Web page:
Thompson didn't fade from view in the years since his peak; there would still be the occasional rare piece in Rolling Stone, and there were his columns for ESPN Magazine. Bill Murray brilliantly portrayed him in a lousy movie called Where the Buffalo Roam, and Johnny Depp made an admirable attempt at playing him in Terry Gilliam's terrific 1996 adaptation of the Las Vegas book.
But Thompson was a man made for the Nixon era, and when Nixon was put out to pasture I think he took a little of Thompson with him. Thompson never again had a bête noire of that kind of intensity, someone whose sheer depth of paranoia matched his own. Thompson may have become a dependable loon in his last decades, but his best books are peerless reflections of their times.
Kurt Loder has the best, most insightful and intelligent piece on Thompson's passing.
Loder's lead really tells the tale: "In the 1970s, Hunter Thompson inspired a legion of young journalists to believe that the best way to cover a story was to get tanked to the gills on drugs and alcohol, present oneself in a state of near-psychotic meltdown at the scene of whatever one was covering, and record the affronted and sometimes violent reactions of the people one encountered."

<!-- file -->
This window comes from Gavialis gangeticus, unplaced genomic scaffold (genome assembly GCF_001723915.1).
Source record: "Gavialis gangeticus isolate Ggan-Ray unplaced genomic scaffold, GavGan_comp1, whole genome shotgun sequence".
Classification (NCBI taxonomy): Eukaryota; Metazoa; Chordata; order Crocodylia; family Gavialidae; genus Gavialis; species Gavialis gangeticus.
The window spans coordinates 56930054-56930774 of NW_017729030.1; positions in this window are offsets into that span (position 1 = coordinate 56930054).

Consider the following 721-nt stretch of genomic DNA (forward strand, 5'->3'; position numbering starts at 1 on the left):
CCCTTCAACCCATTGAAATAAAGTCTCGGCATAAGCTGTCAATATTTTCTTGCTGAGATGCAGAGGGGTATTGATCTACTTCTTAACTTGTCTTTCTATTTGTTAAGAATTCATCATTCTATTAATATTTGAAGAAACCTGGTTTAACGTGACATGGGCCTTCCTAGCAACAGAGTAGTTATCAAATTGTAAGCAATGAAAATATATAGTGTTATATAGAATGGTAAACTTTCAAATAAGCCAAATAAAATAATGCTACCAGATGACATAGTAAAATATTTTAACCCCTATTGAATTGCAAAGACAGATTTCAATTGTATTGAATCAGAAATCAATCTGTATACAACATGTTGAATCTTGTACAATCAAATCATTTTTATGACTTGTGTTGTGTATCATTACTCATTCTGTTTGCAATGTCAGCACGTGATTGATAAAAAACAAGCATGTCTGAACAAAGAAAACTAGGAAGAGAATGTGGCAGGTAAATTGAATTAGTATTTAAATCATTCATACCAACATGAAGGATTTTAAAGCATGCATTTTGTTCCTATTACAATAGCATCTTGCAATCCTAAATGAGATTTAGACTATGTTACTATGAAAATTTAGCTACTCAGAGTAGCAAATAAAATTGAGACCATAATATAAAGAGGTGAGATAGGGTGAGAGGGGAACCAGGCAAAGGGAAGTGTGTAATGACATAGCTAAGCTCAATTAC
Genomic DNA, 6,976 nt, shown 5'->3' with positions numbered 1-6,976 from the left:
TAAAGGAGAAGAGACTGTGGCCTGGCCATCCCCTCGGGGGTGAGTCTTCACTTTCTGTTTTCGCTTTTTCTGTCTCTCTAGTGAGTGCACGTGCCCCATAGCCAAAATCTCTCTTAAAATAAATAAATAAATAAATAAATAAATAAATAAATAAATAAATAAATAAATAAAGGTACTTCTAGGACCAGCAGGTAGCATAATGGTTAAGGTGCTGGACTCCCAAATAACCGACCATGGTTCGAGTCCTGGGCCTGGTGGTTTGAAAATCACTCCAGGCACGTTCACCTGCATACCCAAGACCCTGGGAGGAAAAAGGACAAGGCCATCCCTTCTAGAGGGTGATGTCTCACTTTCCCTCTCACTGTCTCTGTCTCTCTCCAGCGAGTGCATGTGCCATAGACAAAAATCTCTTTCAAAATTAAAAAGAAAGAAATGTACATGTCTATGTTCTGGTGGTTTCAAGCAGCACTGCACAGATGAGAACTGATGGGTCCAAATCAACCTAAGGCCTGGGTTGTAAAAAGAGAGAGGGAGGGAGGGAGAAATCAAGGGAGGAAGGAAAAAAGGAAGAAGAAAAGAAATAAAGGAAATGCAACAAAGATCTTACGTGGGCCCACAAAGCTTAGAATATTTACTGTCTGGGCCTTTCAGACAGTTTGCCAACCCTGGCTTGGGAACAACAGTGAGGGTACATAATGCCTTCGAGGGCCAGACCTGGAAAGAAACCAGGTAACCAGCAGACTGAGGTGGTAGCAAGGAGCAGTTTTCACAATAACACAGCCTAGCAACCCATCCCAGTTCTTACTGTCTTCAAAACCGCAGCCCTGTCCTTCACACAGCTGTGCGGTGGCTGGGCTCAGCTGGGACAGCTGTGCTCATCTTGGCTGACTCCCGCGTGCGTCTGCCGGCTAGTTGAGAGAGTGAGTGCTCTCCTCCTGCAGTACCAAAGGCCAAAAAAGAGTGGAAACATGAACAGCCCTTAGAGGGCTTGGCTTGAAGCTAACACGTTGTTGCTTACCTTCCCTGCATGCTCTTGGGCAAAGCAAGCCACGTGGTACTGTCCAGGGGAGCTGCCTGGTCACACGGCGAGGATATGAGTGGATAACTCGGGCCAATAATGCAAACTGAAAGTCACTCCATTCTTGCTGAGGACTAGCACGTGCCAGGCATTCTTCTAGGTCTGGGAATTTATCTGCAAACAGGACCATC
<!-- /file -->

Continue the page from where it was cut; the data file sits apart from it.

I once nourished that same notion myself, only to discover -- as anyone with common sense could have told me -- that it doesn't bring you anywhere near the doors of perception. All you're going to get for your trouble is a legal pad full of lunatic ravings that will mock your desire to take the easy way out.
Of course, whether Thompson himself wrote the way he said he did is up to question. Maybe he did; maybe -- and what seems to me more likely -- he simply fell in love with the fictional version of himself that he fashioned for public consumption.
He always did want to be a novelist.